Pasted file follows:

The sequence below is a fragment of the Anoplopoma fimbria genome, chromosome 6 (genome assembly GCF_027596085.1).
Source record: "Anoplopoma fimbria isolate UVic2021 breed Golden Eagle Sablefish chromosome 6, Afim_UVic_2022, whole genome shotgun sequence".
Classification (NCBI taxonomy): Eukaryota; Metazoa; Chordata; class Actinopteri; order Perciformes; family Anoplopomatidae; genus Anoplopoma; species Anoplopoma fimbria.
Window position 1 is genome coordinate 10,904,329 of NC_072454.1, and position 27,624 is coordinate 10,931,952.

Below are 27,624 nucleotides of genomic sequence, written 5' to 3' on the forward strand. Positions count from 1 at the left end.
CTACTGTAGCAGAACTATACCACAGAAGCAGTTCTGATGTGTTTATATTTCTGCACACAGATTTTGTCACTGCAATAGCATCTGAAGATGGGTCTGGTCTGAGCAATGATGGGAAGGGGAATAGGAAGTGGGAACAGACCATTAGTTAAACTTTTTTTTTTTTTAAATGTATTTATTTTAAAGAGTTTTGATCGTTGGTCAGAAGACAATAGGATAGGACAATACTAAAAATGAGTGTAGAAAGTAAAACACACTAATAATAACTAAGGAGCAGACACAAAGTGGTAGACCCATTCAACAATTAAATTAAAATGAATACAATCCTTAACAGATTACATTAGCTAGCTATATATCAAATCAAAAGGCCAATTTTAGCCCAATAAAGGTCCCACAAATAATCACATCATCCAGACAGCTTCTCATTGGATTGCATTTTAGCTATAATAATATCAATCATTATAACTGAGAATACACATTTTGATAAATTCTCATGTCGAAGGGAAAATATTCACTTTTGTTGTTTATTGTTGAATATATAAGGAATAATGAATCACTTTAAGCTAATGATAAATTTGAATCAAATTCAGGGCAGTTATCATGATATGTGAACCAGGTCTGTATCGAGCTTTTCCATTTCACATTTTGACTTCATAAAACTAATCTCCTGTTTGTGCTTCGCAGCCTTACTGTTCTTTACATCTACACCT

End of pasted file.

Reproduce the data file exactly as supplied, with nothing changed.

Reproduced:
The sequence below is a fragment of the Anoplopoma fimbria genome, chromosome 6 (genome assembly GCF_027596085.1).
Source record: "Anoplopoma fimbria isolate UVic2021 breed Golden Eagle Sablefish chromosome 6, Afim_UVic_2022, whole genome shotgun sequence".
Classification (NCBI taxonomy): Eukaryota; Metazoa; Chordata; class Actinopteri; order Perciformes; family Anoplopomatidae; genus Anoplopoma; species Anoplopoma fimbria.
Window position 1 is genome coordinate 10,904,329 of NC_072454.1, and position 27,624 is coordinate 10,931,952.

Below are 27,624 nucleotides of genomic sequence, written 5' to 3' on the forward strand. Positions count from 1 at the left end.
CTACTGTAGCAGAACTATACCACAGAAGCAGTTCTGATGTGTTTATATTTCTGCACACAGATTTTGTCACTGCAATAGCATCTGAAGATGGGTCTGGTCTGAGCAATGATGGGAAGGGGAATAGGAAGTGGGAACAGACCATTAGTTAAACTTTTTTTTTTTTTAAATGTATTTATTTTAAAGAGTTTTGATCGTTGGTCAGAAGACAATAGGATAGGACAATACTAAAAATGAGTGTAGAAAGTAAAACACACTAATAATAACTAAGGAGCAGACACAAAGTGGTAGACCCATTCAACAATTAAATTAAAATGAATACAATCCTTAACAGATTACATTAGCTAGCTATATATCAAATCAAAAGGCCAATTTTAGCCCAATAAAGGTCCCACAAATAATCACATCATCCAGACAGCTTCTCATTGGATTGCATTTTAGCTATAATAATATCAATCATTATAACTGAGAATACACATTTTGATAAATTCTCATGTCGAAGGGAAAATATTCACTTTTGTTGTTTATTGTTGAATATATAAGGAATAATGAATCACTTTAAGCTAATGATAAATTTGAATCAAATTCAGGGCAGTTATCATGATATGTGAACCAGGTCTGTATCGAGCTTTTCCATTTCACATTTTGACTTCATAAAACTAATCTCCTGTTTGTGCTTCGCAGCCTTACTGTTCTTTACATCTACACCT